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Headline: SVB’s European Shockwaves Silicon Valley Brings Disruption to Global Finance
Sub-headline: Rising interest rates have plunged the financial markets into turbulence. Regional banks in the U.S. are facing bank runs while in Europe, Credit Suisse is on the brink. Is a new global financial crisis coming?
By Tim Bartz und Michael Brächer
17.03.2023, 17.46 Uhr
It all began a week ago with the collapse of the Silicon Valley Bank (SVB) in California, a financial institution known in the startup scene, but which most average investors had never heard of before. The bank experienced rapid growth in recent years, but completely misjudged the consequences of the recent interest rate increases and was facing collapse as its panicked clients rushed to empty their accounts
Following a series of emergency meetings, American financial authorities were forced to do something a number of regulatory and liquidation provisions had been designed to prevent: rescue a bank with government help.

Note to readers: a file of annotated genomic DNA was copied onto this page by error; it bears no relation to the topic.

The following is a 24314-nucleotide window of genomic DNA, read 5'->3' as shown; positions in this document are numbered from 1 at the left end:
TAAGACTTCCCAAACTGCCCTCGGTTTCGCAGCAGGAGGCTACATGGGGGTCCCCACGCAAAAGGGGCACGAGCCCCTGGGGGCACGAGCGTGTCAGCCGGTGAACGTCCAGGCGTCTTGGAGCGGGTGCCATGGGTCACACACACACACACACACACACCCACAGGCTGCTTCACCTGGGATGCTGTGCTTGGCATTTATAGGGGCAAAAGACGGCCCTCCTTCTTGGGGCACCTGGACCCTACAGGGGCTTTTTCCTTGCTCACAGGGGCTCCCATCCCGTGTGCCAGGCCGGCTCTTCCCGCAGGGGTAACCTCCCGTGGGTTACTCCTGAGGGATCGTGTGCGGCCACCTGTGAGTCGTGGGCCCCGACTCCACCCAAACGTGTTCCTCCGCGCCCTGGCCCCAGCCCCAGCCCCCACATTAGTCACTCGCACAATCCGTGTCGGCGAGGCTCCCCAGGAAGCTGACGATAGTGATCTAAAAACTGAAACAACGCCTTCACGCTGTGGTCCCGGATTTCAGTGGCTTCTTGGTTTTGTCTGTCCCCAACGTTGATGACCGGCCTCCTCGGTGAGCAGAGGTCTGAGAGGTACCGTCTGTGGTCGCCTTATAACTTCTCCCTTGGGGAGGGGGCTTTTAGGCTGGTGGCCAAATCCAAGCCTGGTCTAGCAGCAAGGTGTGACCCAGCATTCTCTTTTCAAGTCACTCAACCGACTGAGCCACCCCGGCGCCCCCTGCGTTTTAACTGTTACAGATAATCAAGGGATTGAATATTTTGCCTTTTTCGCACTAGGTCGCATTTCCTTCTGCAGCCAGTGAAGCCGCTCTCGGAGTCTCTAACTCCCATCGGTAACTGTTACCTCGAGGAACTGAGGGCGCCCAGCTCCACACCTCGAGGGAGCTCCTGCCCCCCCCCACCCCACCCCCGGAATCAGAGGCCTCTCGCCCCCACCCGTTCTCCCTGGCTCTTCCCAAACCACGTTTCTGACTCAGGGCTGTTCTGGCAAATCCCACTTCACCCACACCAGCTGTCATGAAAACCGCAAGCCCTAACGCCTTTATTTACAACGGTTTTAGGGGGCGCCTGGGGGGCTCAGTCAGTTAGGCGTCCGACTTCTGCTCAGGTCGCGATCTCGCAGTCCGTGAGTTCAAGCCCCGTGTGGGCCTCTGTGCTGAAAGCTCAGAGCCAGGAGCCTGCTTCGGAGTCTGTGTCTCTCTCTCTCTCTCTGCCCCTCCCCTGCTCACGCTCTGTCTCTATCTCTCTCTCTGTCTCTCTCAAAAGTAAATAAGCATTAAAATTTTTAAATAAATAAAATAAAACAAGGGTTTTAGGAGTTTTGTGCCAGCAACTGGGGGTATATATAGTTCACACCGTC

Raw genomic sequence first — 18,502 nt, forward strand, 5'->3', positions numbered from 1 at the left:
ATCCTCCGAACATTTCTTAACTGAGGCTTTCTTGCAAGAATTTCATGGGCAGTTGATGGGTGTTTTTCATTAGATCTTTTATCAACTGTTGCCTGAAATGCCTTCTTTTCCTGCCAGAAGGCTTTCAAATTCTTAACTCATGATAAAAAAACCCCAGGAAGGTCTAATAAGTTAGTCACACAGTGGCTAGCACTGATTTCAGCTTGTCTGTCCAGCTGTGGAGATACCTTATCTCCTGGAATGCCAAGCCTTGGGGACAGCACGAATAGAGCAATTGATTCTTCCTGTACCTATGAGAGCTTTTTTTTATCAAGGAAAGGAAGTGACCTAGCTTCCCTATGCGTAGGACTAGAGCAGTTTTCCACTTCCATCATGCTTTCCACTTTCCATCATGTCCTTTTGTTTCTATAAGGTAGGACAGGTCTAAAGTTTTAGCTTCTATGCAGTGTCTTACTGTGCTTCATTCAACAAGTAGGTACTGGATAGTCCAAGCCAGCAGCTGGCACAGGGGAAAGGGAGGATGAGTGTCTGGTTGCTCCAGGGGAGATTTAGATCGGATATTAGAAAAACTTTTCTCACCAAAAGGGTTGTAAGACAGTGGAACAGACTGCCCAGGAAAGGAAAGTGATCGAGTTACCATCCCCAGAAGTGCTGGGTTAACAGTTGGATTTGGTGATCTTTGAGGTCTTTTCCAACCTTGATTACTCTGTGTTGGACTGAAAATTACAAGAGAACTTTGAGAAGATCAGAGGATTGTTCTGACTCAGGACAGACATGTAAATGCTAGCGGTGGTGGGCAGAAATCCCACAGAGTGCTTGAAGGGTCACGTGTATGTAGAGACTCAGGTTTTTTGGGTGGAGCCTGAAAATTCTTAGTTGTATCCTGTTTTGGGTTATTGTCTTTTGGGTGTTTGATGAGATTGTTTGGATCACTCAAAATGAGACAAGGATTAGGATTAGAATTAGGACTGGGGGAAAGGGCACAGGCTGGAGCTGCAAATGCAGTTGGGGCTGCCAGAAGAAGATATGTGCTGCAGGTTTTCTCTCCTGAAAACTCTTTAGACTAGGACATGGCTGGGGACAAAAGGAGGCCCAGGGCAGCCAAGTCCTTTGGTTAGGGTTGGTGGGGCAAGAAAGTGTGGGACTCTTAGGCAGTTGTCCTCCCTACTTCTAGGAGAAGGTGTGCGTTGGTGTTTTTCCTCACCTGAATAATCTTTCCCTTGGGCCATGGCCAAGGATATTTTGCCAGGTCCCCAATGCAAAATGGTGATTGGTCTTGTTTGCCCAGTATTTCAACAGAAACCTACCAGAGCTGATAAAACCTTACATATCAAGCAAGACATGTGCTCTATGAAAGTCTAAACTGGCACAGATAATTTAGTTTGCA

Shortly afterward, U.S. President Joe Biden spoke to the country: “Americans can have confidence that the banking system is safe,” he said on Monday. “Your deposits will be there when you need them.”
Despite Biden’s efforts, though, stock markets around the world plunged this week, with bank shares bearing the brunt of the slaughter. Investor trust eroded by the minute, and even German financial institutions, like Deutsche Bank and Commerzbank, saw their stock prices temporarily plummet into the abyss.
They were statements reminiscent of pledges made by other leaders during the last crisis. Then-German Chancellor Angela Merkel told her compatriots: “Your savings are secure.” Mario Draghi, Lagarde’s predecessor at the ECB, was even more dramatic: “Whatever it takes,” were his words.
The situation at Credit Suisse then provided the cherry on top of this troublesome week. For years, the Swiss bank has been stumbling from one homemade scandal to the next. Once a beacon of the Alpine banking industry, the institution burned through billions with bad investments in addition to providing financial services to corrupt politicians, war criminals, human traffickers and drug dealers. In the fourth quarter of 2022 alone, wealthy and concerned clients withdrew 107 billion francs from the financial institution. The exodus has continued this year.
The reader need only look to Gerald D. Suttles, with Mark D. Jacobs ‘Front Page Economics’ of 2010, for a critical analysis, that is not just a relevant history of 1929, 1987, 2008, but of the Political/Economic present!